Complete headline links to our coverage of the victims’ petition, through the Women’s Sports Foundation, to the International Swimming Hall of Fame are at the bottom of the post “Chuck Wielgus Belongs in the Hall of Justice, Not the Hall of Fame,” https://concussioninc.net/?p=9174.
Later today: Full text of Wielgus’s statement in defense and that of a group of former USA Swimming board presidents – followed by pointers to stories in the Concussion Inc. archives establishing Wielgus-USA Swimming’s generation-long pattern of covering up sex abuse.
by Tim Joyce
As USA Swimming flails in the wake of the sex abuse survivors’ appeal to deny Chuck Wielgus enshrinement in the International Swimming Hall of Fame, it is imperative to remember that even if this petition is successful – and a powerful symbol it would be – the organization as a whole still needs to be held accountable for decades of denial and cover-up.
Banishing Chuck Wielgus would be a tremendous start, but keeping him out of ISHOF is only the beginning.
Accountability does not mean an “independent” analysis of the Olympic governing body. We’ve seen that pathetic show play out already with the Vieth Report, the coldly insulting essence of which was to manifestly equivocate the issues – i.e., USA Swimming has done some good things and some bad things, and here’s where we can do better.
The review by Victor Vieth of the Gundersen Health System’s National Child Protection Training Center also had the audacity to claim that USA Swimming had conducted significant outreach to victims. That did not square with the conversations Irv Muchnick and I have conducted with dozens of victims. Looking back, maybe that’s what Vieth was paid so handsomely for: finding that sole victim whom USA Swimming could claim to care so much about.
Nor does accountability translate into USA Swimming touting their “Safe Sport” “initiatives.” For no matter how hard they spin this supposedly aggressive program to root out sexual predators, time and again – and again – we are witness to proof that USA Swimming does the bare minimum, if that, when it comes to investigating even current cases.
As the recent files in Massachusetts and in the nationwide trail of Dustin Perry complaints show, we’re not just talking about the past. Look no further than safe sport director Susan Woessner vowing to “right the wrong” in the scot-freedom of long-time human trafficker and abuser Alex Pussieldi – then writing to Florida parent-coach J.P. Cote (with a face that could have been kept straight only with great contortions) that she didn’t realize that Cote and his wife last year complained of retaliation against them for filing police and USA Swimming reports on an episode of inappropriate touching of a boy swimmer on the deck of a meet in 2012.
Woessner’s hollow expressions of concern are insolent utterances from the “lipstick on the pig” that is USA Swimming PR. Ask the many victims and their families who have interacted with Woessner if they believe she has been vigilant about fixing this mess. From the scores, perhaps hundreds of articles on abuse cases chronicled at Concussion Inc., Muchnick and I have yet to receive a single comment from a victim’s family who say they were treated with great care by USA Swimming.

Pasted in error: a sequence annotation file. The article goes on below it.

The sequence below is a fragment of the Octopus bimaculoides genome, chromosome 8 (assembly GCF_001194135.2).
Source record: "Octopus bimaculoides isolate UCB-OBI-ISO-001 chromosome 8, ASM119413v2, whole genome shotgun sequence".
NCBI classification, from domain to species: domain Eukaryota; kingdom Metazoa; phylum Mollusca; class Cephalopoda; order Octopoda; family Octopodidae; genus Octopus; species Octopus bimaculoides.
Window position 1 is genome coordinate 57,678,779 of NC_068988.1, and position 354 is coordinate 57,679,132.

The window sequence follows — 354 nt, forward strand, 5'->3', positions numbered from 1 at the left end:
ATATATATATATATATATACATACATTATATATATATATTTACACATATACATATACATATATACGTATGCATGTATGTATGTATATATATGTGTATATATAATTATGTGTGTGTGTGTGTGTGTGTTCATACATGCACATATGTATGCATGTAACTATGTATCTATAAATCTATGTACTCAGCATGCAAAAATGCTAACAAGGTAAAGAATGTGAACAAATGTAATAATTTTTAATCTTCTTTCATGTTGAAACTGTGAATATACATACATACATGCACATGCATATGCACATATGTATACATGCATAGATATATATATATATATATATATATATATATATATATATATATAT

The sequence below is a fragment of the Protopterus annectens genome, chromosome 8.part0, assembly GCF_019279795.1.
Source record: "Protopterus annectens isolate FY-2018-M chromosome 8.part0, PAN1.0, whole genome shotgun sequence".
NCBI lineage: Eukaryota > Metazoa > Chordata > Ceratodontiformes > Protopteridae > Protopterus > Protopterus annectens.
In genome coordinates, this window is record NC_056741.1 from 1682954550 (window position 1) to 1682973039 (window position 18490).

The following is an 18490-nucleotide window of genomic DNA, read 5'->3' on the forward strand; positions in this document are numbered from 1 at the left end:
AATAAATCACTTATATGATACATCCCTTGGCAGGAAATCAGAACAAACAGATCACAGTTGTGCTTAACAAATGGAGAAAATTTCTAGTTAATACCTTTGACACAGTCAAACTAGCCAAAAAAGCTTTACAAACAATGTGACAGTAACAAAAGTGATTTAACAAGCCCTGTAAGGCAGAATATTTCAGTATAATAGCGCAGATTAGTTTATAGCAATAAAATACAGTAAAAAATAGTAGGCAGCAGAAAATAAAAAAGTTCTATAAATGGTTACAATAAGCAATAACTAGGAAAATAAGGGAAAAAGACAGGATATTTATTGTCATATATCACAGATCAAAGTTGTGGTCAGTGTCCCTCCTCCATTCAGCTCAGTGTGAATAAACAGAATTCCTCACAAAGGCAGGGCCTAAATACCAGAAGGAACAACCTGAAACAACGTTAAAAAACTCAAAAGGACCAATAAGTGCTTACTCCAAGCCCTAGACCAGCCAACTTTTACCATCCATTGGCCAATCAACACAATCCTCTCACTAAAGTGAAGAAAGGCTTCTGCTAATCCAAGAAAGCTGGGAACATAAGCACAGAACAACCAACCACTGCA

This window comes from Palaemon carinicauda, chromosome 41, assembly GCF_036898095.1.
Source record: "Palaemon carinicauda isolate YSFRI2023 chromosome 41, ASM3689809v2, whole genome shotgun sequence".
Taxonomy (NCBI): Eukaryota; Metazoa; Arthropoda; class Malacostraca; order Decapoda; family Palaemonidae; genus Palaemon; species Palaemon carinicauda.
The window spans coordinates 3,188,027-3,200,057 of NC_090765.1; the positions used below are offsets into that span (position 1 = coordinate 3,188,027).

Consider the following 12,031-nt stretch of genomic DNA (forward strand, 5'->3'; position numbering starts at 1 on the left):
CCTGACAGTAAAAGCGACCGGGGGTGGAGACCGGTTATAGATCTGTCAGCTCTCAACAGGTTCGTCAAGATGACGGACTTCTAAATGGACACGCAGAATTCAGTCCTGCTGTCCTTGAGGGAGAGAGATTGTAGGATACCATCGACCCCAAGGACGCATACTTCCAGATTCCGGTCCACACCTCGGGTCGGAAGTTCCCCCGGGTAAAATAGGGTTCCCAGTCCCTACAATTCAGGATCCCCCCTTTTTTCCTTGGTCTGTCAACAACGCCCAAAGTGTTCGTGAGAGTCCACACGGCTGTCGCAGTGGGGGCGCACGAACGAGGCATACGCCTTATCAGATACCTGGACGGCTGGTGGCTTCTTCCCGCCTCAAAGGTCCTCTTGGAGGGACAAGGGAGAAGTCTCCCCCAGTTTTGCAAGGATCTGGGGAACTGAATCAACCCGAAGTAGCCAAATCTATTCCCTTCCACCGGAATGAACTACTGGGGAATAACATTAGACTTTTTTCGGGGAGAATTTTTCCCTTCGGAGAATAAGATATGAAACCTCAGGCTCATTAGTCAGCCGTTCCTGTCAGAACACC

Finally, accountability does not just mean the unlikely scenario of accepting the resignations of Wielgus, Woessner, and the entire USA Swimming corporate staff – though that would be a giant step towards the goal.
No, accountability must come in the form of a transparent and public federal investigation, hopefully via the current Congressional inquiry currently ongoing in the office of Rep. George Miller’s Education and the Workforce Committee staff. As has been stated on this site countless times, Congress created the organizational structure of the United States Olympic Committee and its governing bodies. And our elected national legislators must be responsible for the solution. Anything short of governmental involvement will be justifiably viewed as an abandonment of responsibility to the many victims and their families. The feds need to do what the state of Pennsylvania did with Penn State – firings, financial punishment, criminal inquiries.
As an observer of this mess recently put it to me, “The best-kept secret money making machine is amateur sports. It’s the only profession that utilizes free labor.” That is an accurate statement: the vast majority of Olympic athletes rarely see a dime for the exhaustive years spent perfecting their craft. The Michael Phelpses of the world are the miniscule percentage of Olympians) – in contrast with the massive wealth and luxury lifestyle of executives and bureaucrats like Chuck Wielgus, the $908,432-a-year man.
While Wielgus collects his annual mil, there is no relief – symbolic or otherwise – in the lives of Randy and Lisa Burt, the parents of Sarah Burt who signed the petition spearheaded by Nancy Hogshead-Makar.
As I wrote about in one of my very first articles on the swimming scandals more than two years ago, Sarah, age 16, killed herself.